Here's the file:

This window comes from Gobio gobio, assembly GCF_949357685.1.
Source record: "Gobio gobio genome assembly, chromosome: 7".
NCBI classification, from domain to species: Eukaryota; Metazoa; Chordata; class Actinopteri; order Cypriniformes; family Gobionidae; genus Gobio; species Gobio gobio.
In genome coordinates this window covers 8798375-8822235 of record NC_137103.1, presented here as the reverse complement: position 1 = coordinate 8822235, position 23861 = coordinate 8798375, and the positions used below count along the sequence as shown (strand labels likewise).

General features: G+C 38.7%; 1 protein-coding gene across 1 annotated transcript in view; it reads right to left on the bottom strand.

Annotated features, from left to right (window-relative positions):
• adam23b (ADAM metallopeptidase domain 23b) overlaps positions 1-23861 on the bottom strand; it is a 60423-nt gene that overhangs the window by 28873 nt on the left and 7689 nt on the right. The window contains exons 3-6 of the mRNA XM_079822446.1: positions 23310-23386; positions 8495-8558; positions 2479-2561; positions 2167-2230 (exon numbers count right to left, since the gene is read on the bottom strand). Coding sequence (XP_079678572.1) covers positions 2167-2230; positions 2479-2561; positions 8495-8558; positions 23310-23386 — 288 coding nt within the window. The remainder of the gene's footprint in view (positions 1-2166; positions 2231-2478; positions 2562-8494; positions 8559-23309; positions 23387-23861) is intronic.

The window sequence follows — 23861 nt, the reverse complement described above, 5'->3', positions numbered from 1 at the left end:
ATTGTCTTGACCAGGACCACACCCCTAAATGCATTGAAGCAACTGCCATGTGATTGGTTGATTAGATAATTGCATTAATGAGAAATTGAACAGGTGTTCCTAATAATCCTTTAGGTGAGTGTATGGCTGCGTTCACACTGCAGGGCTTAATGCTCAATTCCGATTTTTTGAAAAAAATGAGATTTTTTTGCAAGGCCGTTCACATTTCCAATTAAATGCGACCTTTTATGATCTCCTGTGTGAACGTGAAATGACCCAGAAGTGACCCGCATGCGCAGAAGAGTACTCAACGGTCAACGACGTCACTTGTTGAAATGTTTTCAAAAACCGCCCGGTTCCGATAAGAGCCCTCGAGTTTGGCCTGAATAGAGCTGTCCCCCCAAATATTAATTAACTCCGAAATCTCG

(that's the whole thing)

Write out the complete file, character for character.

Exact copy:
This window comes from Gobio gobio, assembly GCF_949357685.1.
Source record: "Gobio gobio genome assembly, chromosome: 7".
NCBI classification, from domain to species: Eukaryota; Metazoa; Chordata; class Actinopteri; order Cypriniformes; family Gobionidae; genus Gobio; species Gobio gobio.
In genome coordinates this window covers 8798375-8822235 of record NC_137103.1, presented here as the reverse complement: position 1 = coordinate 8822235, position 23861 = coordinate 8798375, and the positions used below count along the sequence as shown (strand labels likewise).

General features: G+C 38.7%; 1 protein-coding gene across 1 annotated transcript in view; it reads right to left on the bottom strand.

Annotated features, from left to right (window-relative positions):
• adam23b (ADAM metallopeptidase domain 23b) overlaps positions 1-23861 on the bottom strand; it is a 60423-nt gene that overhangs the window by 28873 nt on the left and 7689 nt on the right. The window contains exons 3-6 of the mRNA XM_079822446.1: positions 23310-23386; positions 8495-8558; positions 2479-2561; positions 2167-2230 (exon numbers count right to left, since the gene is read on the bottom strand). Coding sequence (XP_079678572.1) covers positions 2167-2230; positions 2479-2561; positions 8495-8558; positions 23310-23386 — 288 coding nt within the window. The remainder of the gene's footprint in view (positions 1-2166; positions 2231-2478; positions 2562-8494; positions 8559-23309; positions 23387-23861) is intronic.

The window sequence follows — 23861 nt, the reverse complement described above, 5'->3', positions numbered from 1 at the left end:
ATTGTCTTGACCAGGACCACACCCCTAAATGCATTGAAGCAACTGCCATGTGATTGGTTGATTAGATAATTGCATTAATGAGAAATTGAACAGGTGTTCCTAATAATCCTTTAGGTGAGTGTATGGCTGCGTTCACACTGCAGGGCTTAATGCTCAATTCCGATTTTTTGAAAAAAATGAGATTTTTTTGCAAGGCCGTTCACATTTCCAATTAAATGCGACCTTTTATGATCTCCTGTGTGAACGTGAAATGACCCAGAAGTGACCCGCATGCGCAGAAGAGTACTCAACGGTCAACGACGTCACTTGTTGAAATGTTTTCAAAAACCGCCCGGTTCCGATAAGAGCCCTCGAGTTTGGCCTGAATAGAGCTGTCCCCCCAAATATTAATTAACTCCGAAATCTCG